Safety vs growth

The desire for safety stands against every great and noble enterprise. Tacitus

We have all heard financial specialist say that the greater the risk, the greater the reward. Whether it is always true for our hard earned savings is a debate for another time. What I am interested in tonight, is how taking measured risks in our everyday can have an incredible impact on our happiness!

Looking back at your past experiences, how many times have you played it safe out of fear and regretted it? It doesn’t need to be a grandiose adventure on the cliff of a mountain. Fear of rejection when asking someone for a date, fear of loosing face with a new idea in front of colleagues, fear that our kids will see us as a burden if we ask to spend time with them… so we play it safe and we stay at home in front of tv alone, we don’t stand out for that promotion at work, and we don’t enjoy time with our loved ones.

So take a step back and check in what areas of your life you are playing it safe out of fear. Now picture what would be the worst and best case scenarios. Would you regret it if you didn’t at least try? Then set yourself up to success and GO FOR IT!

It’s that first step of making the decision that is the hardest. From it you will gain momentum to make the change in the rest of your life and the improvements you will see will reinforce your confidence and radiate in other areas of your life as well.

If you are not sure where to start, wish to speak with a therapist for advice, or simply discuss with a third party; contact us at Psychology Experts in Singapore for a private and confidential appointment.

 

The Power of the Mind Part II

The Power of the Mind Part II

The reasons of today’s life-altering issues like depression, anxiety and poor awareness

Nowadays, depression and anxiety are increasingly common. One of the reasons I see behind it, is today’s loss of references. Everything has become relative. Political correctness killed right or wrong, better or worse. Ideology like the gender theory attacks the very foundation of our identity as it became incorrect to define ourselves as a man or a woman. From levelling any notion of superiority in an ideal quest for equality, we get to the point to erase any notion of difference.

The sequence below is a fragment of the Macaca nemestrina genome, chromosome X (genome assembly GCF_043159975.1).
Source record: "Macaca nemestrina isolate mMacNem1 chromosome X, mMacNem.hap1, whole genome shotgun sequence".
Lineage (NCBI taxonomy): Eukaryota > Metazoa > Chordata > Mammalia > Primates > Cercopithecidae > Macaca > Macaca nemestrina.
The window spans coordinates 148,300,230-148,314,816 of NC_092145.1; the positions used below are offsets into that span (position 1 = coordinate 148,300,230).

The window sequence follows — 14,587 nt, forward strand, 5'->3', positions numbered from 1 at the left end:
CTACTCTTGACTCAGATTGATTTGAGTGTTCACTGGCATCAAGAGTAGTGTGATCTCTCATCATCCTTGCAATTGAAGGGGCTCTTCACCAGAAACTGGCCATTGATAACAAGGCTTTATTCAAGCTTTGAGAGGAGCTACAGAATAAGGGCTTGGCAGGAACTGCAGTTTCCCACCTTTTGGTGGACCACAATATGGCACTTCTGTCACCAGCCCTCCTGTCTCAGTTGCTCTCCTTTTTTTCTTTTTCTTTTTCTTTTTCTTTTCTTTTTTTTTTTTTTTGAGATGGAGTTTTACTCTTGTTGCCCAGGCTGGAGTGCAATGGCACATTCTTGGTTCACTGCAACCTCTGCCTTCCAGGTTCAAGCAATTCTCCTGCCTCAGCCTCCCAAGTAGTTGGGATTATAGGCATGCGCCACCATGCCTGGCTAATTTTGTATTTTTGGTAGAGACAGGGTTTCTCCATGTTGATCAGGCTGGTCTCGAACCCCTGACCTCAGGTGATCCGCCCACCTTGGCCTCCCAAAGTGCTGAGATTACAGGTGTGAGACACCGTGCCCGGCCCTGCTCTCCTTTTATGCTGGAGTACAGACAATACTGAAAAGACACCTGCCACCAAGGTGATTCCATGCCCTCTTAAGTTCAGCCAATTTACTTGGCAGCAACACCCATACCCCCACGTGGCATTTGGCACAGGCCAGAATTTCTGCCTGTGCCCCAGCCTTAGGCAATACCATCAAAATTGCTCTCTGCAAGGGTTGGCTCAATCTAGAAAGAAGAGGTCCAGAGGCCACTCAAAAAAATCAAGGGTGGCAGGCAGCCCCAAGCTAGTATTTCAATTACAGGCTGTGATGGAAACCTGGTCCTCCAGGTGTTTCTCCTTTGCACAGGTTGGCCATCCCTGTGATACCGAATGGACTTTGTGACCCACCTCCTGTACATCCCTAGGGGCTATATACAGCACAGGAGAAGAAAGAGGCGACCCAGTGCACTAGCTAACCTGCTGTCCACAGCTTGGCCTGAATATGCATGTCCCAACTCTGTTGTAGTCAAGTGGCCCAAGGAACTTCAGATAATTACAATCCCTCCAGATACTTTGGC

The repercussions are even more difficult to resist with a lot of people being isolated and deprived of their social support. Individualism per se is not necessarily a bad thing, but it comes with a package, of which we should be aware. For example, the painful feeling of loneliness, which is to be distinguished from the solitary pleasure of being alone, touches more and more people.

Despite the official discourse, we have seen a global decline in education quality. Universities train technicians to sustain our system instead of nurturing bright minds who will re-invent our world and improve it. Critical thinking or thinking out of the box is not encouraged. I’ve seen how PhD students are not encouraged to innovate, but to stay confined to their directors’ research project and just follow the trends.

There is an acceleration because the pace we can allow ourselves to absorb stimuli is getting shorter and shorter as we are constantly bombarded by a flow of information. For example, when we watch an old movie, it becomes quickly annoying as the pace is too slow compared to what we are used today.

All of the above result in a kind of alienation. Even our personality type, another foundation of who we are, is now re-labeled as personality disorders by the American Psychological Association. It is alienation for all. They even have the medications to treat your condition. It reminds me of the good old days of the communist era where all dissidents were sent to mental asylums. Don’t dare to think by yourself, don’t dare to think out of the box, don’t dare to escape the orthodox thinking, or you will be labeled as weird and ostracized.